As a lawyer and lifelong student of comparative religions, Inouye entered Native American issues through ceremony and religious freedom. He was invited into formal ceremonies across Indian country and in his home state, and many Native Peoples gave him names in their heritage languages. He understood the importance of our traditional religions and the history of American confiscation of our lands, especially sacred places, and suppression of Native customs and ways. He empathized with the fact that many of us were forced to be outlaws in order to take part in ceremonies that were required to be done at specific sites.
Inouye was an original sponsor of the American Indian Religious Freedom Act of 1978, which is the policy backdrop for follow-on laws regarding repatriation, museums, languages, sacred places and other cultural matters. He made effective use of AIRFA and his Appropriations Committee positions to help traditional Native Peoples gain access to and protections for sacred places, including those involving complex physical and policy issues at Defense military and munitions storage installations. His careful, incremental work from 1979 to 1994 resulted in the Navy stopping its use of Kaho’olawe as a bombing range, cleaning up the smallest Hawaiian island and turning it over to Hawaii for Native Hawaiian cultural, spiritual and subsistence purposes.
Always a willing champion or second or whatever he was needed to be, Inouye helped Native Peoples with important legislation and corrections in various administrations. When we talked him into chairing the Senate Select Committee on Indian Affairs, he wanted to learn as much as he could as fast as he could. We loaned him lots of books about Native American history, law, treaties and religions, some of which were returned 18 years later, all appearing to have been well read and highly used.
In a late-1986 meeting, Inouye asked me, Deloria and Onondaga Chief Oren Lyons what his upcoming chairmanship priorities should be, starting in 1987, and how he could assure American Indians that he would not focus solely on Native Hawaiian issues. We asked him to educate the public about treaties – that they all had been broken and must be upheld – and to talk to his colleagues about his and their constitutional obligations to represent the interests of all Indians and tribes (for far too many, then and now, act as if their duties end at their state borders). We identified repatriation and the national Indian museum, already well on their way, but in need of the Native advocacy muscle and big ideas that Inouye brought to them; sacred places protection, which was achieved for many specific sites; and revitalization of Native languages, buffalo, salmon and tribal economies, all of which efforts achieved measurable success.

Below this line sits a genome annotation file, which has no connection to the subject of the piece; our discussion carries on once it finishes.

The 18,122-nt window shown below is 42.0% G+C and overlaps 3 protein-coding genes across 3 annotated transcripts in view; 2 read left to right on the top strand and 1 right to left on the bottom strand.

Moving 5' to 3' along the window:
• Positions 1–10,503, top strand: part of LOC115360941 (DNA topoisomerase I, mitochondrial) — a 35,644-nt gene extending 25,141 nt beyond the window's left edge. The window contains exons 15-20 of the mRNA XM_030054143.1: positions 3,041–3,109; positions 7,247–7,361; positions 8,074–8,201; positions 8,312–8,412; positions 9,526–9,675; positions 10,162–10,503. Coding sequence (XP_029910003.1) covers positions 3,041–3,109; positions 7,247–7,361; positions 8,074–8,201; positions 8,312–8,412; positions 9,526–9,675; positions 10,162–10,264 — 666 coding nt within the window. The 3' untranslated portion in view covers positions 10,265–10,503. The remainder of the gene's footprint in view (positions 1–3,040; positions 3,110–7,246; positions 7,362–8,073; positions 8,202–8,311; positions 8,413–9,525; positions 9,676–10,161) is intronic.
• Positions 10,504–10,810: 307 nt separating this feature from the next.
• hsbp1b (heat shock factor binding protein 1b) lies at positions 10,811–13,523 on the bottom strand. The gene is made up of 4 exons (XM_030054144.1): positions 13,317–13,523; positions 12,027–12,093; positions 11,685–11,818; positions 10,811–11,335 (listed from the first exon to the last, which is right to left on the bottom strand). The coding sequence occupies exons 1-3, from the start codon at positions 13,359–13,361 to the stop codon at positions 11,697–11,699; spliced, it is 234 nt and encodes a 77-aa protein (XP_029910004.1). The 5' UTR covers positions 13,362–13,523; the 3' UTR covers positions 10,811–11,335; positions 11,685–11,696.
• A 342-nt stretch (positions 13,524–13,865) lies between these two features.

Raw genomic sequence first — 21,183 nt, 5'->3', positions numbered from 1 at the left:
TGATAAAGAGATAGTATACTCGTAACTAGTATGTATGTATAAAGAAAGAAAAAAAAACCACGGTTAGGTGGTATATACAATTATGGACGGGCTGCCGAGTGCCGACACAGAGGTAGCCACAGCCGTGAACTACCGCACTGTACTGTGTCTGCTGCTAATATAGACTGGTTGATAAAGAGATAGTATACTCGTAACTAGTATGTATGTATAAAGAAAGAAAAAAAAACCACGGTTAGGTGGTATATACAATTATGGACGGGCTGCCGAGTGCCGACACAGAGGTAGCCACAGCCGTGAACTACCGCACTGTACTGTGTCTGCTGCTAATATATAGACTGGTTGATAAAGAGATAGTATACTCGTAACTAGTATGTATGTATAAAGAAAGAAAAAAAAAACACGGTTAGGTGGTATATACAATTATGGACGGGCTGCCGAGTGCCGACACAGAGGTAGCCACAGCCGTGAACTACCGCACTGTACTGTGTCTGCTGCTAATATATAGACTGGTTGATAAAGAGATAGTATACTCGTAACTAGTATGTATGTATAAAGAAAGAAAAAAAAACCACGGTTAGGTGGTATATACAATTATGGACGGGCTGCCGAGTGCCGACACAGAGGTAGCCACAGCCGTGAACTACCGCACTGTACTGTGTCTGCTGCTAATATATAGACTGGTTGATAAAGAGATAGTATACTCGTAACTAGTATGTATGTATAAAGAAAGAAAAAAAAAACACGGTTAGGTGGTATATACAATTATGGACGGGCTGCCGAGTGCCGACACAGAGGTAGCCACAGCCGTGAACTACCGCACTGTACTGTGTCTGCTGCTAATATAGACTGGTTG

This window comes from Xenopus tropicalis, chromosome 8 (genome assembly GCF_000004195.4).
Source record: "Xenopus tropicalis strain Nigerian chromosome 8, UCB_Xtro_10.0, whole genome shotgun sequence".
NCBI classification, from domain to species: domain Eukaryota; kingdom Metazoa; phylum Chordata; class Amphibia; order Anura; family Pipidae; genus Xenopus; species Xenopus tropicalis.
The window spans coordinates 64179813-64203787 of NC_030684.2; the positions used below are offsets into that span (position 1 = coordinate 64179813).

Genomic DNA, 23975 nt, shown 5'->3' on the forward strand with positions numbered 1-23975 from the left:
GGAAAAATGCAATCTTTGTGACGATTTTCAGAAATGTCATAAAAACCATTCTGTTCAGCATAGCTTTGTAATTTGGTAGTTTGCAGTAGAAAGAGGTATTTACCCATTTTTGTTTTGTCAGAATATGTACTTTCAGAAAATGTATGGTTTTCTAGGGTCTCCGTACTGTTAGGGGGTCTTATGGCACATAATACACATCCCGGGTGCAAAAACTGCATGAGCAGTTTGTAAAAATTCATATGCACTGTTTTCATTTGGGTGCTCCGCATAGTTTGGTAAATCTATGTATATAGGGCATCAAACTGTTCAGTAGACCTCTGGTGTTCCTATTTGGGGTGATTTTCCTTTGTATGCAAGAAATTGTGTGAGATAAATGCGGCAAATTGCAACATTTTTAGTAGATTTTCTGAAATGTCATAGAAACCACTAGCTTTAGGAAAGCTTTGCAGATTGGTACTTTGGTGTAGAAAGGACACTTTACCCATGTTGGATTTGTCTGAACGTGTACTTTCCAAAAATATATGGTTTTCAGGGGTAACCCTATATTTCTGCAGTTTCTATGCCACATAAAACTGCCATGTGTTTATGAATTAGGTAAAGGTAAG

As Inouye became Committee chair, the Supreme Court ruled in the landmark tribal gaming case, upholding tribal sovereign authority to operate gambling businesses on tribal lands, and states were clamoring for Congress to undo the decision or give them a cut of the profits. Even though he disliked gambling and did not want it for Hawaii, Inouye knew that it was his duty to carry out the high court’s ruling and to advocate for the best legislation for Native Nations. He spent more hours on Indian gaming than on any other single issue, before and after the Indian Gaming Regulatory Act of 1988, with his efforts for Native Hawaiian self-determination and self-governance running a close second.